New Year’s Eve will soon be upon us, and the fundamentals of safe driving deserve consideration. The holidays are a time of celebration. When celebrations go overboard, car collisions can result.
The danger of alcohol out on the roads is prevalent throughout the year. Every day in the United States, almost 29 people die in automotive crashes involving an alcohol-impaired driver. Incredibly, these crashes lead to 28% of all traffic-related deaths. Safe driving is especially key for New Year’s Eve and Day. On New Year’s Day, 50% of fatal crashes involved a driver with a blood-alcohol content of 0.08% or more. Motorcyclists should be especially concerned given the amplification of the hazards they face every day.
Most of the advice related to staying safe on the road for the holidays has to do with avoiding the problem by curbing drunk driving, using alternative transportation, etc. Instead of covering that ground, we will discuss a few defensive driving tips in case you do have to go out on the road. How can you, as a sober driver, steer clear of trouble?
Various strategies can be used to help you avoid crashes by facilitating defensive rather than aggressive driving. These methods can be particularly helpful at the holidays:
#1 – Give ample room.
Avoiding other cars is a simple element of safe driving. Transportation journalist Matthew DeBord noted that tailgating is “[t]he No. 1 problem I see in everyday driving.” Your follow distance should be at least 2 seconds and ideally 4 seconds, particularly if the weather is bad.
Providing significant distance becomes more important at higher speeds. When you are on a highway, you need to give yourself plenty of room to shift lanes. That way you do not activate anti-lock brakes or get in a collision when moving around other cars. DeBord recommended staying back about three car lengths – and two car lengths in traffic jams. Three car lengths could certainly be expanded.
#2 – For safe driving, be smooth.
You want to exert full control over your vehicle when the roads are rough – as on New Year’s Eve. Stability can be evident in an idea from Jackie Stewart, a car racing legend. Stewart suggested filling a bowl with water, putting it on your dashboard, and seeing if you can drive around without it spilling.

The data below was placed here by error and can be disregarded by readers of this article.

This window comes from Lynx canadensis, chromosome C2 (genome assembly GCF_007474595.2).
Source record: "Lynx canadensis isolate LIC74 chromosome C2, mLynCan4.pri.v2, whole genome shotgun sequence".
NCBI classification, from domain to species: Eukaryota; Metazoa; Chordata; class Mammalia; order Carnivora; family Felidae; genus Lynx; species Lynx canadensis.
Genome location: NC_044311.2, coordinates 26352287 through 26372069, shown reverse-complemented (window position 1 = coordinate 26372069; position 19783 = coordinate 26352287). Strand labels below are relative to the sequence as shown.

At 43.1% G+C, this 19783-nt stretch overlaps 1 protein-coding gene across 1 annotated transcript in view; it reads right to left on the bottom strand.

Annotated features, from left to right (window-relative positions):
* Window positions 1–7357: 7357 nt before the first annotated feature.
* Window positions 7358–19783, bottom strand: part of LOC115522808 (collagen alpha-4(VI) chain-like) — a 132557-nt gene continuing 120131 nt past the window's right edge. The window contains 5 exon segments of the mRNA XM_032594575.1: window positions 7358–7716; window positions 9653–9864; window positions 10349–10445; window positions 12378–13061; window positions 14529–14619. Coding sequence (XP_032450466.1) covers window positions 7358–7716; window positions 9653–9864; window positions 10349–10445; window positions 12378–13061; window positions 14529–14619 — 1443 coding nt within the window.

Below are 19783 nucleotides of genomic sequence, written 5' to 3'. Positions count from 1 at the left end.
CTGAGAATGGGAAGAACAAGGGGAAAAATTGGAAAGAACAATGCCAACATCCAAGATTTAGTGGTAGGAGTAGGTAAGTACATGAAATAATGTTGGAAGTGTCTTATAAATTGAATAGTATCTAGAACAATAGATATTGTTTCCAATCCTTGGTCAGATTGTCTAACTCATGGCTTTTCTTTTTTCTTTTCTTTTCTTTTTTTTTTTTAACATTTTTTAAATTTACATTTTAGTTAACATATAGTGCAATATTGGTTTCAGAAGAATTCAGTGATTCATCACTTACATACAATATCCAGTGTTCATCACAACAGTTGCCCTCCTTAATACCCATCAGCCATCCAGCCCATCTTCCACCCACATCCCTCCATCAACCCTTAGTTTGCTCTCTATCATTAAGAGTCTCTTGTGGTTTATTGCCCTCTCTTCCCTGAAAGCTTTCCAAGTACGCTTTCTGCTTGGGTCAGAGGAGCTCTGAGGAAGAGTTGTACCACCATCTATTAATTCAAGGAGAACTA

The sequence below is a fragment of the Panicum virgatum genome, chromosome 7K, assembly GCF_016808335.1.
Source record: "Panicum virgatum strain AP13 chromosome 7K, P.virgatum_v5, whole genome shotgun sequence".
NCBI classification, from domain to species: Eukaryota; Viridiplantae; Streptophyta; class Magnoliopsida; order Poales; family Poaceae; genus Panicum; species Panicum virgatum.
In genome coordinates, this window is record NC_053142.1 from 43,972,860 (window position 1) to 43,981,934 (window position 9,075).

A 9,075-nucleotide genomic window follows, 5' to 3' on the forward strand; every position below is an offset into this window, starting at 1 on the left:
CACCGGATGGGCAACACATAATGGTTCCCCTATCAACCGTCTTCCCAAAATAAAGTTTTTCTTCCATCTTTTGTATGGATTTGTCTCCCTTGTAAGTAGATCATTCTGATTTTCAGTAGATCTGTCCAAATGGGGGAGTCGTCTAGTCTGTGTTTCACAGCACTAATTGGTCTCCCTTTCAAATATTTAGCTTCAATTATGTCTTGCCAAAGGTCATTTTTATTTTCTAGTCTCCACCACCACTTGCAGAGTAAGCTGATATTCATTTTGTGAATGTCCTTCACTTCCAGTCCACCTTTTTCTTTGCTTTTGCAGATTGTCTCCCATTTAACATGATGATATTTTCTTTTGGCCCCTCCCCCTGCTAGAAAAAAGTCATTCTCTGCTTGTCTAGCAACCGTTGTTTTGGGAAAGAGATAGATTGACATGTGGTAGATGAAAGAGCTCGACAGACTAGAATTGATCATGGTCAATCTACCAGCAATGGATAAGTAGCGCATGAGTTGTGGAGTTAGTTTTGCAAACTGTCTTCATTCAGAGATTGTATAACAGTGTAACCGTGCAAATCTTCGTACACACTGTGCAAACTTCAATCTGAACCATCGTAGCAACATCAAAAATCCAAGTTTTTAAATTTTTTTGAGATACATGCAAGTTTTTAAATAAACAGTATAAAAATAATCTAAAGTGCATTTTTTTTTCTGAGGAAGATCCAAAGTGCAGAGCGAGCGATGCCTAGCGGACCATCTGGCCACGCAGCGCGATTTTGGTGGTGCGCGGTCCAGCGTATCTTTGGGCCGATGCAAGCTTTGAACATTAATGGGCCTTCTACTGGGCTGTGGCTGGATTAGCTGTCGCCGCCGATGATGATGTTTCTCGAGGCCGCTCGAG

A smooth, steady approach will make you more easily predictable to others, improving your safety. Avoid either braking or accelerating suddenly. Look out ahead of you and know what you will do next well ahead of time. Position both your hands on the wheel as much as possible.
#3 – Concentrate.
Control what you can. Put all your attention on the road.
Consider cutting your speed a bit given the climate. Speeding increases damage from collisions and reduces the time you have to avoid one.
Put your phone away. It is a key source of distraction, a nemesis of safe driving.
#4 – Deal with overconfidence
If you make every effort to drive safely, you may start to think you can conduct maneuvers that do not give you sufficient room for safety. This issue is central to drivers failing to be practical when it comes to driving safety, per the IIHS’s Russ Radar. “We all think we’re good drivers and it’s all the other drivers out there that are dangerous,” Radar said. He added that people could become much safer by simply self-examining and improving their own efforts.
#5 – Stay alert, and get sleep.
Sleepiness is a factor behind over 56,000 car collisions each year, according to the National Highway Traffic Safety Administration. These types of crashes tend to be patterned as follows: A person is driving alone. It is early in the morning, or late in the evening. A car drives off a highway, resulting in a single-vehicle accident. There is no effort made by the driver to evade the crash.
The people who are at the greatest risk of falling asleep at the wheel are those from 16 to 29 years old, particularly male. Another high-risk group is people whose sleep schedule is often thrown off-course by long or continually changing hours. Your alertness on the road is required for your focus, which can in turn help you maintain safe driving and avoid collisions on New Year’s.
#6 – Be the one who yields.
Crashes often occur when two people want to be in the same place at the same time. Whenever you feel that there is another driver who is challenging the path you are taking, take it upon yourself to yield. Yield regardless if you feel that you have the right-of-way or that the other driver should let you in out of courtesy. Your key concern is that you get home safely. That is driving safety.
Protecting you on New Year’s and every day
Sometimes, despite your best efforts at safe driving, you may get into a traffic collision. Motorcyclists often find these incidents particularly devastating. If you get into a wreck, the legal counsel you choose will help you see just compensation for any injuries or losses you incur. At Farrah Martinez Law Firm, we provide top-notch legal representation to everyday people who have been injured as a result of another person’s negligent acts. See our approach to success.